• Parshat Chaye Sarah · Rabbi Debi Wechsler

    Our parshah is framed by death. It begins with the death of Sarah at the age of 127 and ends with the death of Abraham at the age of 175 years.  But the parshah deals not with the death of Sarah as its central narrative concerning the end of her life. Rather the Torah is most interested in the search for a burial plot for her. After Sarah dies, Abraham sets out to find, not just a place to bury her, but what the Torah calls ahuzat kever, a burial plot that... Read More

  • Rabbi Ron Shulman · New Shabbat AM - October 25, 2014

    New Shabbat AM is a joyous and reflective Shabbat morning celebration of prayer, song accompanied by musical instruments with Charlee Sterling and Ayal Yariv. Our prayer, exploration, and learning is guided by Rabbi Ron Shulman. Using a special prayer book that includes Hebrew transliteration and English reflection, New Shabbat AM seeks to facilitate personal prayer and communal celebration in a concise hour and one-half user-friendly ShabbatMorning Service... Read More

  • Rabbi Ron Shulman · Sukkot Tribute

    Sukkot is a tribute to simplicity. On Sukkot we pause for moments of living without all of the “stuff” we accumulate. Building a Sukkah, and dwelling in it for meals or more, focuses us on the basic needs of our lives: shelter, nourishment, and the company of others. Though to be honest, it never quite works out that way. We always find ways to be extravagant in our simplicity. We decorate, we embellish, and we adorn our Sukkot. We fulfill the imperative of... Read More

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Prayer & Reflection

A community generated wall of prayers
  • May the coming spring’s beauty inspire us to seek personal renewal, the rebirth of our souls, and hopes for good purposes in our...

    May the coming spring’s beauty inspire us to seek personal renewal, the rebirth of our souls, and hopes for good purposes in our lives.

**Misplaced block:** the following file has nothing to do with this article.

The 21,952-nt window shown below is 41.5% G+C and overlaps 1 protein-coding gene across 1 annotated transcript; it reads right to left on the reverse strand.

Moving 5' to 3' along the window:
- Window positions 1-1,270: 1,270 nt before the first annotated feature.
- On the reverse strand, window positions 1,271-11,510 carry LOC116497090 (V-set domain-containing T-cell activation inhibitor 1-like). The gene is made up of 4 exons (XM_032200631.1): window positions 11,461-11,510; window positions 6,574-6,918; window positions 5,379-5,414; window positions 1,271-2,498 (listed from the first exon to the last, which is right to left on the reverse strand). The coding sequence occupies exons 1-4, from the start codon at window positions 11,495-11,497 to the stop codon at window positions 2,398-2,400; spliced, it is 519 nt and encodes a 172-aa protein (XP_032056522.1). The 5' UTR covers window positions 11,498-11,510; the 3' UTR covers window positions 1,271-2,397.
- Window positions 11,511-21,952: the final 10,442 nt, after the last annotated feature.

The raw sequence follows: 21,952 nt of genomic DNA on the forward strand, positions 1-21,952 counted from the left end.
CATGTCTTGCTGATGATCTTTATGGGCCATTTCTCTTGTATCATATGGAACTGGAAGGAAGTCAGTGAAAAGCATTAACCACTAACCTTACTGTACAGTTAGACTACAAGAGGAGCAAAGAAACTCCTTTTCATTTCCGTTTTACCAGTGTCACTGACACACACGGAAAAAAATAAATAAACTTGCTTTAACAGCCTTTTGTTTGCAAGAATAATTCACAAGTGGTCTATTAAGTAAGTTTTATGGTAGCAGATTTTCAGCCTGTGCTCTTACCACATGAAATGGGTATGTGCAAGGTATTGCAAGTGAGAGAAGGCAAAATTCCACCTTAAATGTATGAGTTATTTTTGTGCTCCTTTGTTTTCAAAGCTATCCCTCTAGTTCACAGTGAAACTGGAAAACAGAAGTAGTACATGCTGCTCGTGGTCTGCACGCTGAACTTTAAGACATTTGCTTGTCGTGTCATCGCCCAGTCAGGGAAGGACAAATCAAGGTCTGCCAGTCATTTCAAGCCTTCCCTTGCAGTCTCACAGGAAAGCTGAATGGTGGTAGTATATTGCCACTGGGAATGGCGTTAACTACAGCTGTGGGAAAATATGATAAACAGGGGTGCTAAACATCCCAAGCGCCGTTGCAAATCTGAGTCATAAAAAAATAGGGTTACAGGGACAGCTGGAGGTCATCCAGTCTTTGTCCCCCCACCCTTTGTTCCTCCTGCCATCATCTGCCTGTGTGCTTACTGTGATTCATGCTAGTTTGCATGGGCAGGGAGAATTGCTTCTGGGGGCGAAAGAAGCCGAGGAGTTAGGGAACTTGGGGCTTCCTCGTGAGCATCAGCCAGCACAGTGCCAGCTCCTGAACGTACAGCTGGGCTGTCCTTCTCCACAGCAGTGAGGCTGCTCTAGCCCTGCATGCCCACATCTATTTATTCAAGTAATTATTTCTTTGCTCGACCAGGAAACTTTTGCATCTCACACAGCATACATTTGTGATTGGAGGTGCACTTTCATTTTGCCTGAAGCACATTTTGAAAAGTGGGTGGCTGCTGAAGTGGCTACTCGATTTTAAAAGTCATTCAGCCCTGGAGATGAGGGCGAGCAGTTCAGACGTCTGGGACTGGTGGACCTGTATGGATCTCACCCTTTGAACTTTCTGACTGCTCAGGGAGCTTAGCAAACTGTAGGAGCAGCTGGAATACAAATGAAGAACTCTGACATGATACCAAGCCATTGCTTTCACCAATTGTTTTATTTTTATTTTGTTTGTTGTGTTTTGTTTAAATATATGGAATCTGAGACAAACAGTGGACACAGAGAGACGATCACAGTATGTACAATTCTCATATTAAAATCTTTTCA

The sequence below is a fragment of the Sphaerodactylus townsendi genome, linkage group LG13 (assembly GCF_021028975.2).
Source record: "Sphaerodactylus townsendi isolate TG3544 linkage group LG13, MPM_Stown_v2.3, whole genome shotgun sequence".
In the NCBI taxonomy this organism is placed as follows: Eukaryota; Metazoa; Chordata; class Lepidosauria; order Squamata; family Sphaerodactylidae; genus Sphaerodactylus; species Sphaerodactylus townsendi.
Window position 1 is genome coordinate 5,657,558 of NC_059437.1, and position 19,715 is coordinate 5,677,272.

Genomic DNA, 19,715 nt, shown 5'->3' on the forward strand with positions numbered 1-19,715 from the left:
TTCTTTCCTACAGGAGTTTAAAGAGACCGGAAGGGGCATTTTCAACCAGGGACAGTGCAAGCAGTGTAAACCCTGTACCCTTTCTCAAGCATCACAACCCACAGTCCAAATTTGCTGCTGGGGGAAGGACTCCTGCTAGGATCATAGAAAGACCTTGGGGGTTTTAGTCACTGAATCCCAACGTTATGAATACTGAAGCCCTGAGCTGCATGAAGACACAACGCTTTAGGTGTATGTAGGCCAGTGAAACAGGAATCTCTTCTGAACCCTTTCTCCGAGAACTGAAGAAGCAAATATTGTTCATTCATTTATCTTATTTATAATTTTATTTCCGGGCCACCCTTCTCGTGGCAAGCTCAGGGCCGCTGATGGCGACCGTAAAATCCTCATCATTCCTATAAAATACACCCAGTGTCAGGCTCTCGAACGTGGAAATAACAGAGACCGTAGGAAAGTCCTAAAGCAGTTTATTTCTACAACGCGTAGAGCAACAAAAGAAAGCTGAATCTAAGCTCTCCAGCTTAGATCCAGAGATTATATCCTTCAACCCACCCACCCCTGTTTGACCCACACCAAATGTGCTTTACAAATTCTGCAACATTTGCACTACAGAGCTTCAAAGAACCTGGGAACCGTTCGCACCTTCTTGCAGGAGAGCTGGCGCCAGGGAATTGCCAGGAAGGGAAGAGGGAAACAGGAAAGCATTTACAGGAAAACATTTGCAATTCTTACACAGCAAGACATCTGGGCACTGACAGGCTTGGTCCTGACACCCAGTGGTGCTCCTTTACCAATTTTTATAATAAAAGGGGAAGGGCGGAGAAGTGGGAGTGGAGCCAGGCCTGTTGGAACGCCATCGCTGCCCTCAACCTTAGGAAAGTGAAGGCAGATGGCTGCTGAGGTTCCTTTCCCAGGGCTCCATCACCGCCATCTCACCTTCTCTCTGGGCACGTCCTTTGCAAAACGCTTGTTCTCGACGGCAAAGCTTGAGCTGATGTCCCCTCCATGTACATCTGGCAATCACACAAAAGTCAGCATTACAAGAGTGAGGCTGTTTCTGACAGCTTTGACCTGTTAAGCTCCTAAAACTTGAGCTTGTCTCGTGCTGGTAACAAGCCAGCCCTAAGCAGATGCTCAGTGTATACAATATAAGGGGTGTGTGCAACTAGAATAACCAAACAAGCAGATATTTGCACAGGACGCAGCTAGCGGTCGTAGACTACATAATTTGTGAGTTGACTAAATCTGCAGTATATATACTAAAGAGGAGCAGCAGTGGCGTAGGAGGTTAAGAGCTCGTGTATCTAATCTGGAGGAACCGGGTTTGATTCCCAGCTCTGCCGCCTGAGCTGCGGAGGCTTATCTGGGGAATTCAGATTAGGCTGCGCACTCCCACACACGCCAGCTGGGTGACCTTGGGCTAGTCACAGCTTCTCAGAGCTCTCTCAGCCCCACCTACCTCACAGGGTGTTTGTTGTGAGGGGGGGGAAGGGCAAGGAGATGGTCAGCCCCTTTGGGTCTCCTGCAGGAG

Read More -Coming Spring
  • We live at a tense historical moment, challenged by so much instability and inhumanity around the world. In response, we seek joy and...

    We live at a tense historical moment, challenged by so much instability and inhumanity around the world. In response, we seek joy and goodness for our lives, embracing our Jewish heritage and reflecting upon the circumstances of our lives and the condition of our world. May we take every chance to renew and rejoice in the gifts and blessings of our days. Joined as a community in God’s presence, may our families and friends the Jewish people and all of humanity may know blessings of goodness, life, and peace. Amen.

    Read More -Prayer for this Moment
  • Terror and horror in Paris remind us that God demands justice and respect for all of humanity. Satire or serious, human expression...

    Terror and horror in Paris remind us that God demands justice and respect for all of humanity. Satire or serious, human expression is to be free just as people must be free to be. We offer our thoughts and prayers to the victims of hatred and terror in France. We grieve with the victims’ families. In our prayer and personal conduct, we hope to sustain all efforts to protect free speech, human dignity, and social decency. Sensitive to the anti-Semitic attack in a Kosher grocery store outside of Paris, and sad that for the first time since the Nazi occupation the Paris Grand Synagogue was closed on a Shabbat we affirm our hopes that everyone may be safe and secure. May the pursuit of justice and goodness throughout our world inspire our vision today and tomorrow.

    Read More -Prayer After Terror in France